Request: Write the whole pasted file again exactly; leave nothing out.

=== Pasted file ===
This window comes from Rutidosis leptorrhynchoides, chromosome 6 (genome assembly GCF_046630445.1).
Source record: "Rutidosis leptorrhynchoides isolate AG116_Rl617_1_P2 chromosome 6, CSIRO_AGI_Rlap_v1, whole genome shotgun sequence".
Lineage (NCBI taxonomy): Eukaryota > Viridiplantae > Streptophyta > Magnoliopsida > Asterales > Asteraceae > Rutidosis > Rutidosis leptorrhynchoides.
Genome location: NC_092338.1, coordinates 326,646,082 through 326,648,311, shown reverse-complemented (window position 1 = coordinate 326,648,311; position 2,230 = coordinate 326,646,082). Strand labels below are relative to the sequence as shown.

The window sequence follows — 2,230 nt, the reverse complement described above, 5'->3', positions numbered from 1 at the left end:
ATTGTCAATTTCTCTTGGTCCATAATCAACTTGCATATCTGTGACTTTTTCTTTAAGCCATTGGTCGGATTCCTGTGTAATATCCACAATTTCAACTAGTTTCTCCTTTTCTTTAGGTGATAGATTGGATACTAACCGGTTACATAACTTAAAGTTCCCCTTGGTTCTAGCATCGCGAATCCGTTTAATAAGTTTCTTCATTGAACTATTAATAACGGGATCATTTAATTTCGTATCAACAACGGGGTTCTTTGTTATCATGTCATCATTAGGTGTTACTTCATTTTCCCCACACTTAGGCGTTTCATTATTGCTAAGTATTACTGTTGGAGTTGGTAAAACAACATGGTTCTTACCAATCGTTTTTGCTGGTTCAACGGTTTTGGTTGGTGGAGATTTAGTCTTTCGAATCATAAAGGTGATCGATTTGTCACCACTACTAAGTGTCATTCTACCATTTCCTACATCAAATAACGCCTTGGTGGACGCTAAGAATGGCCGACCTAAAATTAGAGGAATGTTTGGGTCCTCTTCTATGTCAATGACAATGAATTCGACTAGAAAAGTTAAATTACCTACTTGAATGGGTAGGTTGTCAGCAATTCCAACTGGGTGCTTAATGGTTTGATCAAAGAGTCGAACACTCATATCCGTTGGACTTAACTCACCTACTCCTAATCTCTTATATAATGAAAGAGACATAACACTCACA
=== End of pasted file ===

This window comes from Rutidosis leptorrhynchoides, chromosome 6 (genome assembly GCF_046630445.1).
Source record: "Rutidosis leptorrhynchoides isolate AG116_Rl617_1_P2 chromosome 6, CSIRO_AGI_Rlap_v1, whole genome shotgun sequence".
Lineage (NCBI taxonomy): Eukaryota > Viridiplantae > Streptophyta > Magnoliopsida > Asterales > Asteraceae > Rutidosis > Rutidosis leptorrhynchoides.
Genome location: NC_092338.1, coordinates 326,646,082 through 326,648,311, shown reverse-complemented (window position 1 = coordinate 326,648,311; position 2,230 = coordinate 326,646,082). Strand labels below are relative to the sequence as shown.

The window sequence follows — 2,230 nt, the reverse complement described above, 5'->3', positions numbered from 1 at the left end:
ATTGTCAATTTCTCTTGGTCCATAATCAACTTGCATATCTGTGACTTTTTCTTTAAGCCATTGGTCGGATTCCTGTGTAATATCCACAATTTCAACTAGTTTCTCCTTTTCTTTAGGTGATAGATTGGATACTAACCGGTTACATAACTTAAAGTTCCCCTTGGTTCTAGCATCGCGAATCCGTTTAATAAGTTTCTTCATTGAACTATTAATAACGGGATCATTTAATTTCGTATCAACAACGGGGTTCTTTGTTATCATGTCATCATTAGGTGTTACTTCATTTTCCCCACACTTAGGCGTTTCATTATTGCTAAGTATTACTGTTGGAGTTGGTAAAACAACATGGTTCTTACCAATCGTTTTTGCTGGTTCAACGGTTTTGGTTGGTGGAGATTTAGTCTTTCGAATCATAAAGGTGATCGATTTGTCACCACTACTAAGTGTCATTCTACCATTTCCTACATCAAATAACGCCTTGGTGGACGCTAAGAATGGCCGACCTAAAATTAGAGGAATGTTTGGGTCCTCTTCTATGTCAATGACAATGAATTCGACTAGAAAAGTTAAATTACCTACTTGAATGGGTAGGTTGTCAGCAATTCCAACTGGGTGCTTAATGGTTTGATCAAAGAGTCGAACACTCATATCCGTTGGACTTAACTCACCTACTCCTAATCTCTTATATAATGAAAGAGACATAACACTCACA